Mother of God
Written and performed by Patty Griffin.
I told myself that I’d write about “Mother of God” because we have tickets to see Patty Griffin (and the Avett Brothers, Sharon Jones & the Dap Kings, Richard Shindell, etc.) at the Appel Farm Festival this Saturday (thanks to Paddy and Jamie for the tickets). Truth be told, this song’s been running round my mind for many months. Griffin’s singing and the ethereal, yet muscular longing of the music persists in memory and functions like the pebble in the oyster agitating its way to something beautiful. The song sounds less like a performance and more a woman talking aloud, as if hearing her own words will help her find some peace and understanding. Far from a mere pop song or simple singer-songwriter confessional, “Mother of God” struggles to understand family and faith, life and purpose, and it avoids easy answers. The song evolves into a type of prayer, an offering of hope in the face of near certain futility.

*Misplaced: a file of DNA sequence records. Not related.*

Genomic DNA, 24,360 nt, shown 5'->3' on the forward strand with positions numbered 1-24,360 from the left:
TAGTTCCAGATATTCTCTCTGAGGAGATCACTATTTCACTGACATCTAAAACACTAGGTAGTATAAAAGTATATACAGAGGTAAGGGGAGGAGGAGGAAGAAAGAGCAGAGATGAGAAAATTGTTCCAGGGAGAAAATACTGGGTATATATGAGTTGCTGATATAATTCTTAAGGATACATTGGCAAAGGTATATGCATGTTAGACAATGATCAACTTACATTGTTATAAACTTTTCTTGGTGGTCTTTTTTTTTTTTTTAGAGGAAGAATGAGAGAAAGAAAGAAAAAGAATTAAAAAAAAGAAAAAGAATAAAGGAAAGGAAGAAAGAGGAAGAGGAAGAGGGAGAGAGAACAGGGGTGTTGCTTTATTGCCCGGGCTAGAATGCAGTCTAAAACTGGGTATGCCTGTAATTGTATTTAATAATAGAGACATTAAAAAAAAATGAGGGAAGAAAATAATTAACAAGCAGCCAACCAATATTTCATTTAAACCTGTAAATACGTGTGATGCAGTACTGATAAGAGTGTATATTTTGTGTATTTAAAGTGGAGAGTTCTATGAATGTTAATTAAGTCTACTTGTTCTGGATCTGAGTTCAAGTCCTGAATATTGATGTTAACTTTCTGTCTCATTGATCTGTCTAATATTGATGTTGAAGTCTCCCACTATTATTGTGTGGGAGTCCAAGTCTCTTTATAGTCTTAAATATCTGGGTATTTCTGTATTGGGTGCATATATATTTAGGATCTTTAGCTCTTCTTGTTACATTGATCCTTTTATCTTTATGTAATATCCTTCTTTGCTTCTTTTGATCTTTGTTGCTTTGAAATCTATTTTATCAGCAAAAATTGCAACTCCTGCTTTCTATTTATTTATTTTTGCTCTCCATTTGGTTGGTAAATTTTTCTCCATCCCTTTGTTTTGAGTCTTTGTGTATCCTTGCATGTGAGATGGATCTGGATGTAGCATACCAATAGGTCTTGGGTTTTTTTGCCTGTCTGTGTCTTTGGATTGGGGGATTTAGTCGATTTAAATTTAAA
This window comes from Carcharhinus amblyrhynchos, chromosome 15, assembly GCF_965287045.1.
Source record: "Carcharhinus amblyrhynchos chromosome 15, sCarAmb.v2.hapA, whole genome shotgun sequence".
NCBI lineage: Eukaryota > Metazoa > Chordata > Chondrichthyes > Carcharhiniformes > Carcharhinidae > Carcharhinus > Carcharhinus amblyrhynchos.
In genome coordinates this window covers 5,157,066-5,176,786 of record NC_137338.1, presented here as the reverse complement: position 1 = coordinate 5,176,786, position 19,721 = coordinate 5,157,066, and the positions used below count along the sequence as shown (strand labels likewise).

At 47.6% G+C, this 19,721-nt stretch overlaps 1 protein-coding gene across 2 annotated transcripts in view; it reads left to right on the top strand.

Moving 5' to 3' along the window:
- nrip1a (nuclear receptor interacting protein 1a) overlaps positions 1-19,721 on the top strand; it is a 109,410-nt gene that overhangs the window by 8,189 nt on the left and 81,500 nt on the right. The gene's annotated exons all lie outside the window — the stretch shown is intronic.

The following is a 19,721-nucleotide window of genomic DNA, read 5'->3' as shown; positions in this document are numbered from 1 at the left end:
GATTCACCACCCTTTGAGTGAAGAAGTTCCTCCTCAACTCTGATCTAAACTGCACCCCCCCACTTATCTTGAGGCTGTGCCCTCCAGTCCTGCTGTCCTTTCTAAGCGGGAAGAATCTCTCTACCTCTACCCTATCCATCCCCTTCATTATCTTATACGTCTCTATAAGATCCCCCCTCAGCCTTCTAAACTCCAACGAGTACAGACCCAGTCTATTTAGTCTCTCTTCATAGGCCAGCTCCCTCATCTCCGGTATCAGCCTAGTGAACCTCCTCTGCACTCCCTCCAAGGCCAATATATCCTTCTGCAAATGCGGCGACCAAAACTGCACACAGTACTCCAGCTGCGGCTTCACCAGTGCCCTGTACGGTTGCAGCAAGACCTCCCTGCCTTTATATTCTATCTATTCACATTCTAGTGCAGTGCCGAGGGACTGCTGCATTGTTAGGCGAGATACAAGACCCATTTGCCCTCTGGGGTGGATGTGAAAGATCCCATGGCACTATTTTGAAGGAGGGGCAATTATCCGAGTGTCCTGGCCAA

Griffin builds the song around two women: a mother and the titular Mother of God. The singer/narrator, perhaps the eldest boy in the family or perhaps another sibling, is the third character in a kind of familial trinity, three separate, yet unified characters. Points of view fluctuate, the three main characters conflate and, though we follow a certain story and timeline, in many ways, the song views the same women and same relationship from different viewpoint. It is a song as cubist painting.